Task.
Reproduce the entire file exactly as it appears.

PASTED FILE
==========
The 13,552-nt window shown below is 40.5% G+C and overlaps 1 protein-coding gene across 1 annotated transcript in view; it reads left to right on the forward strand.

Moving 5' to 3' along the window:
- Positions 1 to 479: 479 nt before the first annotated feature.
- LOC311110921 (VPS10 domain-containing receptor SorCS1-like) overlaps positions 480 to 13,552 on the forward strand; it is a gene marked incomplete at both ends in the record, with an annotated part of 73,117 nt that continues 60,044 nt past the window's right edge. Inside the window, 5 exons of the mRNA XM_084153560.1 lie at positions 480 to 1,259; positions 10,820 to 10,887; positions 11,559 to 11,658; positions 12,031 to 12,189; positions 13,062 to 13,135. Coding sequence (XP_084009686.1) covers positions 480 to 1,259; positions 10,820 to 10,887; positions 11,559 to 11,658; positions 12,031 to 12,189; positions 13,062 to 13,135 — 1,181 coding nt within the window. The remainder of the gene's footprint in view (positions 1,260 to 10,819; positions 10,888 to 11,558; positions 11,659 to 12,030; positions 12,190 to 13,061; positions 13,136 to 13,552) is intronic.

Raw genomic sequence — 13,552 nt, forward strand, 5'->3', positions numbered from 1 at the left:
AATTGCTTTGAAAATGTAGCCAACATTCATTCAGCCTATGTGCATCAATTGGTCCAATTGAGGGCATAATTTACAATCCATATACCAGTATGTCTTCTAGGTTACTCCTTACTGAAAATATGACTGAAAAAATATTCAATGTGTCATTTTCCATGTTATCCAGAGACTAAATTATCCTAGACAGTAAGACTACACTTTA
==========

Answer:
The 13,552-nt window shown below is 40.5% G+C and overlaps 1 protein-coding gene across 1 annotated transcript in view; it reads left to right on the forward strand.

Moving 5' to 3' along the window:
- Positions 1 to 479: 479 nt before the first annotated feature.
- LOC311110921 (VPS10 domain-containing receptor SorCS1-like) overlaps positions 480 to 13,552 on the forward strand; it is a gene marked incomplete at both ends in the record, with an annotated part of 73,117 nt that continues 60,044 nt past the window's right edge. Inside the window, 5 exons of the mRNA XM_084153560.1 lie at positions 480 to 1,259; positions 10,820 to 10,887; positions 11,559 to 11,658; positions 12,031 to 12,189; positions 13,062 to 13,135. Coding sequence (XP_084009686.1) covers positions 480 to 1,259; positions 10,820 to 10,887; positions 11,559 to 11,658; positions 12,031 to 12,189; positions 13,062 to 13,135 — 1,181 coding nt within the window. The remainder of the gene's footprint in view (positions 1,260 to 10,819; positions 10,888 to 11,558; positions 11,659 to 12,030; positions 12,190 to 13,061; positions 13,136 to 13,552) is intronic.

Raw genomic sequence — 13,552 nt, forward strand, 5'->3', positions numbered from 1 at the left:
AATTGCTTTGAAAATGTAGCCAACATTCATTCAGCCTATGTGCATCAATTGGTCCAATTGAGGGCATAATTTACAATCCATATACCAGTATGTCTTCTAGGTTACTCCTTACTGAAAATATGACTGAAAAAATATTCAATGTGTCATTTTCCATGTTATCCAGAGACTAAATTATCCTAGACAGTAAGACTACACTTTA